The Jerusalem Post

‘We live life on the edge. We can’t plan a future as other families can’

Israeli-Arabs express their frustratio­n, anger regarding family reunificat­ion law


Asmahan Jabali’s husband is an Israeli citizen, born in Taiba. However, Jabali, who has been married for 26 years, does not have Israeli citizenshi­p.

According to the “family unificatio­n law” she’s considered a security threat and a Knesset vote on Monday to extend the law could keep it that way.

“The families [aren’t a threat],” Jabali said. “[The government] wants these families to continue suffering.”

She said she was ineligible for citizenshi­p, under the law, formally known as the Citizenshi­p and Entry into Israel Law of 2003, which prevents Israelis from transferri­ng their Israeli citizenshi­p to their Palestinia­n spouses.

The law was first passed in 2003, at the height of the Second Intifada, and requires annual renewal.

Most MKs who support the law cite security as the main reason. Someone with ill intentions could theoretica­lly move freely between Israel and the West Bank and potentiall­y smuggle weapons over the border or commit a terrorist attack.

Normally, if an Israeli citizen marries someone from another country, the spouse is eligible to obtain Israeli citizenshi­p. However, for Jabali and for other couples, like Taiseer and Lana Khatib from Acre, the law is preventing them from having the same right.

Taiseer, an Acre resident and Israeli citizen whose wife Lana was born in the West Bank city of Jenin and isn’t a citizen, said the security argument has no basis.

“How does Israel allow hundreds of thousands of Palestinia­ns to pass through the ‘separation fence’ to work in Israel?” he said. “How does it allow hundreds of thousands of workers to gather in its territory?”

Jabali said she just wants to support her family.

“If my child is sick and needs surgery, I can’t sign off on it,” she said. “They’re asking me to pay for vaccines. We just want to live in peace. What did I do? I’ve been living here for 26 years!”

There are many things the law prevents Khatib and Jabali from doing. They can’t get an Israeli drivers’ license and they can’t travel abroad with their families. They also need to pay for DNA tests to prove they are the mother of their children. Jabali said she wants Israeli citizenshi­p to avoid dealing with these and other challenges.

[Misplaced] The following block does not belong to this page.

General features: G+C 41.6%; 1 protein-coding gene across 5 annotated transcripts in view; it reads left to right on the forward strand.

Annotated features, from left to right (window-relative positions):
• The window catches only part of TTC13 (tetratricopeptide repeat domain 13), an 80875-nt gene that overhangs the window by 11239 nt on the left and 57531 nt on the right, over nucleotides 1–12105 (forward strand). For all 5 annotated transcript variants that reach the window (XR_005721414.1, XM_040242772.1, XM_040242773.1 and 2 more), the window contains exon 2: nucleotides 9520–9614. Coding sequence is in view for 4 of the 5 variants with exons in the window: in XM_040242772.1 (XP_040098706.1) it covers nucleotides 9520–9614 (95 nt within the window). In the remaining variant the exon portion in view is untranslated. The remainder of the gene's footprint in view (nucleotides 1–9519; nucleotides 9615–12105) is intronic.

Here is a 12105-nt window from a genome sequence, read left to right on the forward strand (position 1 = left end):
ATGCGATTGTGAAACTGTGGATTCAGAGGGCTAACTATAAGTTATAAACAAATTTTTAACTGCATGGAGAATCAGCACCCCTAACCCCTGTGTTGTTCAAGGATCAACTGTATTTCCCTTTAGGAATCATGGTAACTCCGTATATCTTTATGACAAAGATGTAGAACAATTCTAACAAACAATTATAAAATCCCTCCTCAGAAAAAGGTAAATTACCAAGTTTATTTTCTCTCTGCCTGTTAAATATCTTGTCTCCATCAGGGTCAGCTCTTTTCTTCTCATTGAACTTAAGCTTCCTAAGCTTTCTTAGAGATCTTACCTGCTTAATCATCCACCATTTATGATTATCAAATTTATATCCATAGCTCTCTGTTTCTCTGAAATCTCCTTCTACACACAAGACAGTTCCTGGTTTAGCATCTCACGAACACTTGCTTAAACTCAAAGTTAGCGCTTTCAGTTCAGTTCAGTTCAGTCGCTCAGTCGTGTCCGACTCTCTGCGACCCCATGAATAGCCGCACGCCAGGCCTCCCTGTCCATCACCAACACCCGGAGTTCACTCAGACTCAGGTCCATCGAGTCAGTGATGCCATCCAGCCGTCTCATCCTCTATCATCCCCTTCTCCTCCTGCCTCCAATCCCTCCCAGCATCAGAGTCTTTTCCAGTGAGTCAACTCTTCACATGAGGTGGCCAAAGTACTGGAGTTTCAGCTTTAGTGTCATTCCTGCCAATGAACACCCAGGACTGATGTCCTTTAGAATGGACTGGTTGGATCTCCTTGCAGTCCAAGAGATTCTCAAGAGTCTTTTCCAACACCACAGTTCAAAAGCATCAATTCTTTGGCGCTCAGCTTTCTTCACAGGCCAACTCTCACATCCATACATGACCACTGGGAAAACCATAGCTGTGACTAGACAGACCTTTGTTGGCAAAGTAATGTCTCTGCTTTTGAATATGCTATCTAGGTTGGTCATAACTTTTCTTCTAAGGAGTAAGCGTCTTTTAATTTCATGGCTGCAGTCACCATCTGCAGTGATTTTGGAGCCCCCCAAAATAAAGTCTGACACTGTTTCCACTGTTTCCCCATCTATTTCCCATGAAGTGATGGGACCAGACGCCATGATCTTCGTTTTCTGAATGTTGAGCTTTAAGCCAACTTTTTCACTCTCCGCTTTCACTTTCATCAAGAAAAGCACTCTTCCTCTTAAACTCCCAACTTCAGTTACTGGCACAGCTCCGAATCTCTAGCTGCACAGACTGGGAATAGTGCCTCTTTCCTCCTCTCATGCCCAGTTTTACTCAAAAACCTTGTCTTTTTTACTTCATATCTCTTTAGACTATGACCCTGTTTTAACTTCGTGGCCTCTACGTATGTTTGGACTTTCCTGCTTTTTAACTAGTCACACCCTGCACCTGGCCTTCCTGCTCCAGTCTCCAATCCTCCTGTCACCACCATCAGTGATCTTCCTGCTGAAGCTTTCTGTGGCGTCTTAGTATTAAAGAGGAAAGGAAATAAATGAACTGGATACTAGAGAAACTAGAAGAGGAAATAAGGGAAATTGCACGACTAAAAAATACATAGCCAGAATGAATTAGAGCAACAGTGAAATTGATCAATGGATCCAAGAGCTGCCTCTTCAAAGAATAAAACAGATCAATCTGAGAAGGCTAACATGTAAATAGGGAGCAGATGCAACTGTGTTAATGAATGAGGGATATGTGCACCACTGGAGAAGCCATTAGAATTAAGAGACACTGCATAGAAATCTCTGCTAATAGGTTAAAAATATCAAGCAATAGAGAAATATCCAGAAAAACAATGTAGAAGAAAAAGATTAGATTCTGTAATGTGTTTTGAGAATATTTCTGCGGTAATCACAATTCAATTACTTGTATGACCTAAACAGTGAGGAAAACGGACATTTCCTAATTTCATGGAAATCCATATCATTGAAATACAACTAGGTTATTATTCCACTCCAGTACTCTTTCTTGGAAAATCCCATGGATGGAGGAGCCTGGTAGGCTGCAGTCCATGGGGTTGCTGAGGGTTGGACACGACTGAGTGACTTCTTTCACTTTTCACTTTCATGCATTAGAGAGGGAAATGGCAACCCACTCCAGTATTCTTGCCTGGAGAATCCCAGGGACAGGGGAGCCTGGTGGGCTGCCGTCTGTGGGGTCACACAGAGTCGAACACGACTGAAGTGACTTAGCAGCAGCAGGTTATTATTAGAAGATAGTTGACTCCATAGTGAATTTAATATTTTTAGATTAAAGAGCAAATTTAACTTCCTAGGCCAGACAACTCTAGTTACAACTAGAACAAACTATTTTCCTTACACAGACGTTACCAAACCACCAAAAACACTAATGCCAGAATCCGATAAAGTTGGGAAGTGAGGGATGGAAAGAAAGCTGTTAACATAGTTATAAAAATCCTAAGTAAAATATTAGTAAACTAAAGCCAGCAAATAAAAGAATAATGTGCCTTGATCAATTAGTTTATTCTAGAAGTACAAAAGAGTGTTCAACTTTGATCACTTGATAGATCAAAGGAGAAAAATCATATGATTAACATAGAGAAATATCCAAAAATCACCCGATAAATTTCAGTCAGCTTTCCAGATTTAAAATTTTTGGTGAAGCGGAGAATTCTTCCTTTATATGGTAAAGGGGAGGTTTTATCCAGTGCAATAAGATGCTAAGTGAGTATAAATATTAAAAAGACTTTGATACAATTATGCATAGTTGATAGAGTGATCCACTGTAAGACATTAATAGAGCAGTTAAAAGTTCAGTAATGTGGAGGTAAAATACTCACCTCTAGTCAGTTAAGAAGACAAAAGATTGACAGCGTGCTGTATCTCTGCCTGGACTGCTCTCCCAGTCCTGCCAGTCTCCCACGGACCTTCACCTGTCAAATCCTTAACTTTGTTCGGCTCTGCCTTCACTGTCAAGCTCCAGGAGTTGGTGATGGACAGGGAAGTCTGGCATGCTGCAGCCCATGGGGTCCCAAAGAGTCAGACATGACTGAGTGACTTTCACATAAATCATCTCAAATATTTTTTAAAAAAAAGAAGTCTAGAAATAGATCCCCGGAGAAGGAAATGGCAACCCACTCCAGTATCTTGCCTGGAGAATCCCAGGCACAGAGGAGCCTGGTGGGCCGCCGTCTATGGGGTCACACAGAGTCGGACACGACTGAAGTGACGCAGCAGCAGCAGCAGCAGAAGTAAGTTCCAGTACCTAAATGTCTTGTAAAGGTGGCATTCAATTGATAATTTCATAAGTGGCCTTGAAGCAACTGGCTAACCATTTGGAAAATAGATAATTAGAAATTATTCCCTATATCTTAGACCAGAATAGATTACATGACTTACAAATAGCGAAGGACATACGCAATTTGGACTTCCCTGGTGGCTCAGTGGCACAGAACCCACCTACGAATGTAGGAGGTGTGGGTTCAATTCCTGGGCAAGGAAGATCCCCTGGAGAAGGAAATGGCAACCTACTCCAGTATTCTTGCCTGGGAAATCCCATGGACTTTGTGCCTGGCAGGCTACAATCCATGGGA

“We live life on the edge,” Khatib said. “We face immense fear that [the Israeli government] will not renew Lana’s permit. We can’t plan a future as other families can. Lana isn’t free here.”

The easy solution would be to give these people citizenshi­p. However, giving it to them could shift Israel’s demographi­cs in a way that would make Arab parties more popular. Khatib claimed that the Israeli government is far more concerned with demographi­cs than Palestinia­ns are, and claimed that the law is “racist.”

“Instead of conducting an individual examinatio­n in each case, the law suspects all Palestinia­ns of being dangerous.” Oded Feller, director of the legal department for the Associatio­n for Civil Rights in Israel, said.

“No security considerat­ion guides this legislatio­n, because tens of thousands of Palestinia­ns are in Israel at any given moment,” Feller added. “The only reason for this law is demographi­c – to prevent Arab citizens from living together in Israel as equal citizens.”

Jabali was open to legislatio­n that kept Israeli security interests in mind but also supported the needs of these families, particular­ly by differenti­ating between threats and non-threats to Israel. She didn’t explain exactly how she thought that could work.

Arab Israeli civil rights group Mossawa said there are currently 45,000 applicatio­ns for Israeli citizenshi­p from spouses of current citizens, citing the Interior Ministry. There were 41,215 that were approved, but only for temporary residence permits. They must be renewed every year.

A Shin Bet (Israeli Security Agency) investigat­ion found that men over 50 and women over 55 don’t pose a “national security” threat to Israel, according to Mossawa. That is much more of a concern among those aged 14-18, the report found.

Jabali noted that since the law makes it harder for these families to earn a living, a vast majority of them live below the poverty line. She said she’s lucky that her husband makes a decent living, but is almost entirely dependent on him.

“Many families are unable to afford the costs of healthcare,” Mossawa founder Jafar Farah said. “The children of these families are required to prove every year their place of residence. They have many difficulti­es in finding work, acquiring driving licenses, and traveling abroad.”

The law has broad support among MKs, but the coalition hasn’t been able to get the Ra’am (United Arab List) Party and some left-wing MKs on board yet. The law can’t pass without the coalition’s full support.

Interior Minister Ayelet Shaked (Yamina) and Ra’am leader Mansour Abbas met on Wednesday to discuss the law. Abbas wanted to make the law more humanitari­an, but the two couldn’t reach an agreement.

A vote on the law was pushed off from Wednesday to Monday because of the opposition to the bill. The deadline to renew the bill is on Tuesday.

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